Flexible and versatile materials have been fundamental to humanity for thousands of years, but the history of plastic as we know it today is relatively recent. Between the end of the 19th century and the beginning of the 20th century, synthetic polymers based on petroleum, coal and natural gas began to replace natural polymers, such as leather, cotton, cellulose and tree resins, in a multitude of everyday utensils, from our clothes to our shopping bags. But it was not until the 1950s that the mass production of these plastics began, rapidly transforming our relationship with material and natural life, with serious consequences for the planet.
Although they are unquestionably useful in our daily lives, plastic components are often used ephemerally, while their lifespan can exceed tens of generations. The problem is that they don't disappear from Earth just because they disappear from our sight. Because it takes hundreds to thousands of years to completely decompose, the plastic discarded by humanity remains a long time in our rivers, oceans and forests as foreign bodies, threatening vegetation and the health of humans and animals. When these materials reach dumps or landfills, their recycling is challenging, due to the wide variety of polymer types and the consequent need to separate them, while their burning releases toxic gases into the atmosphere.
Today human beings owe a huge debt to the Earth. Added to billions of tons of plastic disposal over the last century, the climate emergency, caused by the excessive use of the same fossil resources that provided us with plastic, imposes on humanity a sense of urgency that forces us to review and transform the way we produce, consume and dispose of the materials of our everyday life.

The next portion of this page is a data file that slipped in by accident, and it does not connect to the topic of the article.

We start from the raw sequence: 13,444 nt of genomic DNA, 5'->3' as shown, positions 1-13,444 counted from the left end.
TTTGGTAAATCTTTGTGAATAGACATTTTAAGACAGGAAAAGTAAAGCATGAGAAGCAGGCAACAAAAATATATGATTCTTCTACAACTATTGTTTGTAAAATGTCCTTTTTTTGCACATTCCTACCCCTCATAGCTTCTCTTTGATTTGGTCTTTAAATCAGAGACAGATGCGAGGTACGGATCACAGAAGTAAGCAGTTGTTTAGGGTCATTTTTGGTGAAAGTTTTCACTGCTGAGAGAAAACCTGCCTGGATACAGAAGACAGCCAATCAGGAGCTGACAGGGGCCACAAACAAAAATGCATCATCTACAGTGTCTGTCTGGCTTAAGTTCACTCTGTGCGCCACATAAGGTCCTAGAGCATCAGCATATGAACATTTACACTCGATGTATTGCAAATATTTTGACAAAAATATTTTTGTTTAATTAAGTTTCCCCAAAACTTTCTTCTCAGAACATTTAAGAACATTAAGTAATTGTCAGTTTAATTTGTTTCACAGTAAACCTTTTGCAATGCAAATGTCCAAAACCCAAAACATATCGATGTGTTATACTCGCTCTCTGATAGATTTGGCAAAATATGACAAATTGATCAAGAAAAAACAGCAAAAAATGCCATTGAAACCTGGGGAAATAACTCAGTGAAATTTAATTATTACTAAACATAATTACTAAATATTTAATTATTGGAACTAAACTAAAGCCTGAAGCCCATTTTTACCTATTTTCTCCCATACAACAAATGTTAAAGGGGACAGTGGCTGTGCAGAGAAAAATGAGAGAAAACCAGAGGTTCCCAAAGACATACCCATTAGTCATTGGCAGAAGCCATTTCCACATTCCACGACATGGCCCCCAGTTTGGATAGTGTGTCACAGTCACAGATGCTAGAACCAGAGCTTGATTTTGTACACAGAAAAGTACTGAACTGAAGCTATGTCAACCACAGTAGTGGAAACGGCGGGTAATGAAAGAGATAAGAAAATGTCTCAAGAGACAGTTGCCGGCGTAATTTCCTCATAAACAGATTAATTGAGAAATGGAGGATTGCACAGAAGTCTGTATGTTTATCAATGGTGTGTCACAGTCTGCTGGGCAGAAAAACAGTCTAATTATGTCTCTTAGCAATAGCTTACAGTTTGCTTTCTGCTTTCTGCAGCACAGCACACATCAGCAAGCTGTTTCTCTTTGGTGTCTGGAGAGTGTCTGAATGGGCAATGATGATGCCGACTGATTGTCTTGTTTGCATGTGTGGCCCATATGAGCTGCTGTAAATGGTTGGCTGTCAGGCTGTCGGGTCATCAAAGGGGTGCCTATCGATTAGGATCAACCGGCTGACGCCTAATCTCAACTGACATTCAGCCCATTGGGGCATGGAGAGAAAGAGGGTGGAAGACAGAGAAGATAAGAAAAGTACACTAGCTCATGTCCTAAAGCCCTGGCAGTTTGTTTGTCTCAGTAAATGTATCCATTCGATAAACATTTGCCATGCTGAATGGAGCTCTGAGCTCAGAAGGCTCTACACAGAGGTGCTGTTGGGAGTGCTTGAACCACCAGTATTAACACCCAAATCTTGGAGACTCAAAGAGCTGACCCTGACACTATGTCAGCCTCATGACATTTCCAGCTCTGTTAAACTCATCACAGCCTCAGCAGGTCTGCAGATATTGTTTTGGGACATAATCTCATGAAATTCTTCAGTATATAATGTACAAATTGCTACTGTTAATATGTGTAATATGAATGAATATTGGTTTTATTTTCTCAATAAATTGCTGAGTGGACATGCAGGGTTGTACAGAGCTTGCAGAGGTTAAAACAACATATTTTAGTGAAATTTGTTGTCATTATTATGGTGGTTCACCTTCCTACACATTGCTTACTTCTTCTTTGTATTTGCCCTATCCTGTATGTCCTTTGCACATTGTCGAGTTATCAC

Although the complete replacement of plastic is not a viable reality in the short term, it is essential to seek alternatives to its widespread and inconsequential use, making the way back to natural polymers, based on the most recent advances in science and technology.
In this search for innovative solutions that have a positive socio-environmental impact, by making the best use of native raw material that nature itself provides us, we actively work in the development of biodegradable and compostable polymer blends‘ studies and applications as an alternative to fossil-based plastic.
Based on the concepts of the circular economy and the immense availability of natural waste from production chains in the Amazon and coastal areas of Brazil, we decided to invest in research and development (R&D) of bioplastics that used waste as raw material, contributing not only to climate mitigation but also to income generation for traditional communities that live in these biomes.
In partnership with the Federal University of Paraná (UFPR), we have already achieved important advances with the successful plastic injection (in conventional injection molding machines) of specimens that used 100% natural biopolymers blends, from Amazon seeds’ residues, without any addition of fossil origin components, thus guaranteeing total biodegradation.